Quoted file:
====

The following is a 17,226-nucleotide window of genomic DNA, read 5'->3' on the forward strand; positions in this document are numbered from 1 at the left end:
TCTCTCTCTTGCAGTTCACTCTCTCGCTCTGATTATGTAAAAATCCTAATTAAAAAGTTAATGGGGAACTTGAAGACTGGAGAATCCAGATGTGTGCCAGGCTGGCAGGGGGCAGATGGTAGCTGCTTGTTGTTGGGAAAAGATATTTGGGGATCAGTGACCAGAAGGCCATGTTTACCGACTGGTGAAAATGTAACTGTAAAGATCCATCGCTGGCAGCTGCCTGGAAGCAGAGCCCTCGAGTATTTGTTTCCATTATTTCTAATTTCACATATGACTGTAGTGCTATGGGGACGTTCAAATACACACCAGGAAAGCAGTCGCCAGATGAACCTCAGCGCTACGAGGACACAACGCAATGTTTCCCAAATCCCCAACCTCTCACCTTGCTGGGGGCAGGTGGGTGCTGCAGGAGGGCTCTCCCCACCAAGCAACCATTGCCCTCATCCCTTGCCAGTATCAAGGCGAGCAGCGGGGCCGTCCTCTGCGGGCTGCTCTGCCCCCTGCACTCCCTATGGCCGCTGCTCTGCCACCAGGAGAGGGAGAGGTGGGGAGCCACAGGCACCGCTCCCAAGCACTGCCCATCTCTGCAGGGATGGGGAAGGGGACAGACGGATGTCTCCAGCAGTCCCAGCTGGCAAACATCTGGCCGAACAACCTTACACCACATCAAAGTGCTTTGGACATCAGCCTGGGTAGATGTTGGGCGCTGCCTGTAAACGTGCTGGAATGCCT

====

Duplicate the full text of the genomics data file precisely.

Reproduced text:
The following is a 17,226-nucleotide window of genomic DNA, read 5'->3' on the forward strand; positions in this document are numbered from 1 at the left end:
TCTCTCTCTTGCAGTTCACTCTCTCGCTCTGATTATGTAAAAATCCTAATTAAAAAGTTAATGGGGAACTTGAAGACTGGAGAATCCAGATGTGTGCCAGGCTGGCAGGGGGCAGATGGTAGCTGCTTGTTGTTGGGAAAAGATATTTGGGGATCAGTGACCAGAAGGCCATGTTTACCGACTGGTGAAAATGTAACTGTAAAGATCCATCGCTGGCAGCTGCCTGGAAGCAGAGCCCTCGAGTATTTGTTTCCATTATTTCTAATTTCACATATGACTGTAGTGCTATGGGGACGTTCAAATACACACCAGGAAAGCAGTCGCCAGATGAACCTCAGCGCTACGAGGACACAACGCAATGTTTCCCAAATCCCCAACCTCTCACCTTGCTGGGGGCAGGTGGGTGCTGCAGGAGGGCTCTCCCCACCAAGCAACCATTGCCCTCATCCCTTGCCAGTATCAAGGCGAGCAGCGGGGCCGTCCTCTGCGGGCTGCTCTGCCCCCTGCACTCCCTATGGCCGCTGCTCTGCCACCAGGAGAGGGAGAGGTGGGGAGCCACAGGCACCGCTCCCAAGCACTGCCCATCTCTGCAGGGATGGGGAAGGGGACAGACGGATGTCTCCAGCAGTCCCAGCTGGCAAACATCTGGCCGAACAACCTTACACCACATCAAAGTGCTTTGGACATCAGCCTGGGTAGATGTTGGGCGCTGCCTGTAAACGTGCTGGAATGCCT